Emerging Adult Justice Project Submitted a Report Supporting Reforming and Expanding Colorado’s “Youth Offender System” to Include All Emerging Adults

February 01, 2022

NEW YORK, NY – The Columbia Justice Lab’s Emerging Adult Justice Project (EAJP), with the support of the Colorado Department of Corrections, submitted a Report on February 1, 2022 to Colorado’s House and Senate Judiciary Committees making research-based recommendations to transform the state’s Youth Offender System (YOS). The report explains the impact of including young people up to age 25 who commit felony offenses in the YOS and how that expansion should be implemented. Making the changes recommended in the report will provide a greater number of youths more developmentally appropriate, fairer, and more effective justice responses, and will improve public safety.

Colorado’s YOS is a special sentencing provision and separate prison system currently for people between the ages of 14 and 19 at the time of the offense (and sentenced before the 21st birthday) accused of certain crimes, or who are transferred from a regular DOC sentence before the age of 24. Through the YOS, young people receive shorter sentences and more access to programming suited for emerging adults. The YOS is currently a four-stage program that begins with a rigorous 30–45-day boot camp-like intake process, followed by a period of continued institutional confinement in the highly structured YOS which operates on a merits system. The young person spends the last 6-12 months of their sentence under community supervision. 

The EAJP’s report outlines the rich body of research that supports expanding YOS to include emerging adults up to age 25 who are accused of felonies. Neuroscientific research shows that brain development continues into at least the mid-20s, particularly in the areas of the brain that are most responsible for the risky behaviors that might lead to lawbreaking. Social science research similarly shows that the transition to adulthood and development of maturity, including reaching significant milestones that help a person move away from lawbreaking, now occurs in the mid-20s and even later for many justice-involved young people who have experienced trauma. Expanding the YOS through age 25 aligns with research and will improve youth outcomes by providing a greater number of young people with more developmentally appropriate and effective justice responses.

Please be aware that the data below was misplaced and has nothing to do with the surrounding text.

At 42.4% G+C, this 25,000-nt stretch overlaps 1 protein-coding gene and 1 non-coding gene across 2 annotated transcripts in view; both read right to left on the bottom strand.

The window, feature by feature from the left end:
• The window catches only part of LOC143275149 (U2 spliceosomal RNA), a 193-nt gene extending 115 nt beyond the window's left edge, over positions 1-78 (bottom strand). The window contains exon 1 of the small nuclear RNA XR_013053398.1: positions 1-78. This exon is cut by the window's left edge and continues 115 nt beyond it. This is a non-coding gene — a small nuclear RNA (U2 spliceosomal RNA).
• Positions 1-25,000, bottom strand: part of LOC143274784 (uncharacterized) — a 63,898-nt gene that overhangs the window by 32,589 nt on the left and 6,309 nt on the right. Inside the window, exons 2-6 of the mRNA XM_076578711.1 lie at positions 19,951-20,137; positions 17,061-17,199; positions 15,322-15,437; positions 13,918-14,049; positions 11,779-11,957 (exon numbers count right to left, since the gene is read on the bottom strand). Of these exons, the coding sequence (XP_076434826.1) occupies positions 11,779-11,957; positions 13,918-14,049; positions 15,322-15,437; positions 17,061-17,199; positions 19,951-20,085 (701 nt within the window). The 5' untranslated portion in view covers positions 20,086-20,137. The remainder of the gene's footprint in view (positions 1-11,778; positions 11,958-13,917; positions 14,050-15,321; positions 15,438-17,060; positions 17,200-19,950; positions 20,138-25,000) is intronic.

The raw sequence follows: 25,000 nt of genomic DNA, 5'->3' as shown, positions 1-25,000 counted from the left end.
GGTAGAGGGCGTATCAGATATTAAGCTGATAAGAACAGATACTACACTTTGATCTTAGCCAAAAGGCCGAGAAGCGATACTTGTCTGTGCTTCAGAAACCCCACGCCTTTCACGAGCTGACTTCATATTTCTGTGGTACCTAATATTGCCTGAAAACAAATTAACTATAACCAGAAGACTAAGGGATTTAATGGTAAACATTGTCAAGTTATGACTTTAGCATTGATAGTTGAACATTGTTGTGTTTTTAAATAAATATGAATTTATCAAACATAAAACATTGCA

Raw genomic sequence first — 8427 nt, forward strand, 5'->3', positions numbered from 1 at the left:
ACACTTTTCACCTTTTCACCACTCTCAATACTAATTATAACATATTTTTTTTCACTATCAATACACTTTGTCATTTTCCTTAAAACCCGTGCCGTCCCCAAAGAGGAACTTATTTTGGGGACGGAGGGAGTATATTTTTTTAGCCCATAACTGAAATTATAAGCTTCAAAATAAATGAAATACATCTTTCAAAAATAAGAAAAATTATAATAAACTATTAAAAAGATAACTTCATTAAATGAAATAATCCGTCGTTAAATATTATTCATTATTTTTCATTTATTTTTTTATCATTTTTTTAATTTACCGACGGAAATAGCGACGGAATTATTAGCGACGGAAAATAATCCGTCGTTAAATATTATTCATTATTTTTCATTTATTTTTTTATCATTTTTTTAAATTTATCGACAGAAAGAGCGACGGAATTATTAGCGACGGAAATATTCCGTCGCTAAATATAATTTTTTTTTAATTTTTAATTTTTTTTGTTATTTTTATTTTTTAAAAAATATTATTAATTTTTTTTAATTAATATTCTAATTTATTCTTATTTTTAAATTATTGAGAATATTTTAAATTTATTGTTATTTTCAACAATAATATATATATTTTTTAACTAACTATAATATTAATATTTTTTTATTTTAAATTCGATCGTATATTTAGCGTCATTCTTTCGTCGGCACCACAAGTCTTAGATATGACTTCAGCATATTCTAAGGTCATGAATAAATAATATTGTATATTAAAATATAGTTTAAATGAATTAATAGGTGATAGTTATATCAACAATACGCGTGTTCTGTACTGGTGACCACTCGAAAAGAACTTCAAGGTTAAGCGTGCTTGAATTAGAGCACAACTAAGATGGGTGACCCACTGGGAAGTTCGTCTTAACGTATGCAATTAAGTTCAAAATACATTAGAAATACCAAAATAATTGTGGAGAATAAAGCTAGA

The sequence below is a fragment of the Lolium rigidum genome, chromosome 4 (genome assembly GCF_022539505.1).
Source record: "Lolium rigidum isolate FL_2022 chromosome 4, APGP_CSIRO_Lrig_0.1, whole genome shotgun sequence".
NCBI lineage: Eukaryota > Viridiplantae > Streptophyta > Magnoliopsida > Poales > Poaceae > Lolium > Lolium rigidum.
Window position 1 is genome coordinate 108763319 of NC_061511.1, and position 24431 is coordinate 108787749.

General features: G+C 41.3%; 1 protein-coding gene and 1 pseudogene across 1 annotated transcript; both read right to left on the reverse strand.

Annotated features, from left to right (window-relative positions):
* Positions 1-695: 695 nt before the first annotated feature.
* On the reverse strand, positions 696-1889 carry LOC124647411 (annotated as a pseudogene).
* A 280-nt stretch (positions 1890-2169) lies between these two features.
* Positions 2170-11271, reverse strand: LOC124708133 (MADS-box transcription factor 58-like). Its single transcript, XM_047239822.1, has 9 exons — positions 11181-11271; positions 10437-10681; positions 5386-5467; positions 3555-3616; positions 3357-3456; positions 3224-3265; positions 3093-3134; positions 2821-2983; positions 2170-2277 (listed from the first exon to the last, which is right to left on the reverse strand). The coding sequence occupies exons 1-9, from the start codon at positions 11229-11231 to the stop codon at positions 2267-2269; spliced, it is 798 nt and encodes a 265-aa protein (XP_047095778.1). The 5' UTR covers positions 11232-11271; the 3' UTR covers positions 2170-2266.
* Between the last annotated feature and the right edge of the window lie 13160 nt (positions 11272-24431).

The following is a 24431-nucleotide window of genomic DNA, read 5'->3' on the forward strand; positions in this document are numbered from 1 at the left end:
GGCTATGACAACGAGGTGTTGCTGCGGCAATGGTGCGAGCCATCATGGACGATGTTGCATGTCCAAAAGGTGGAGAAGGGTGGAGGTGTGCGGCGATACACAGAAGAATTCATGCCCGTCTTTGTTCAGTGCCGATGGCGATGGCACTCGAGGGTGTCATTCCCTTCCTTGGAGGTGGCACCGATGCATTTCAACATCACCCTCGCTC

The EAJP’s report also listed 21 concrete recommendations to transform the YOS system to better align its practices with modern research and national standards. Among the key recommendations were eliminating the out-of-date and harmful boot camp model, ensuring the safety of youth and staff, enhancing trauma-informed care and increasing mental/behavioral health services, allowing for record expungement, extending juvenile confidentiality provisions to YOS youth, and protecting due process rights. Implementing the EAJP’s recommendations, including expanding the YOS to include young people through age 25 accused of felonies, will provide developmentally appropriate programming for more young people, improving their outcomes and increasing public safety. 

“Colorado has an important opportunity to transform the YOS and expand it to better serve more emerging adults and improve public safety,” says Lael Chester, Director of the Emerging Adult Justice Project at Columbia University’s Justice Lab. “I commend the Colorado legislature for seeking input to ensure the implementation of the most promising practices, and the Colorado Department of Corrections for its commitment to transforming the system to improve outcomes for the people in their charge.”

See press release.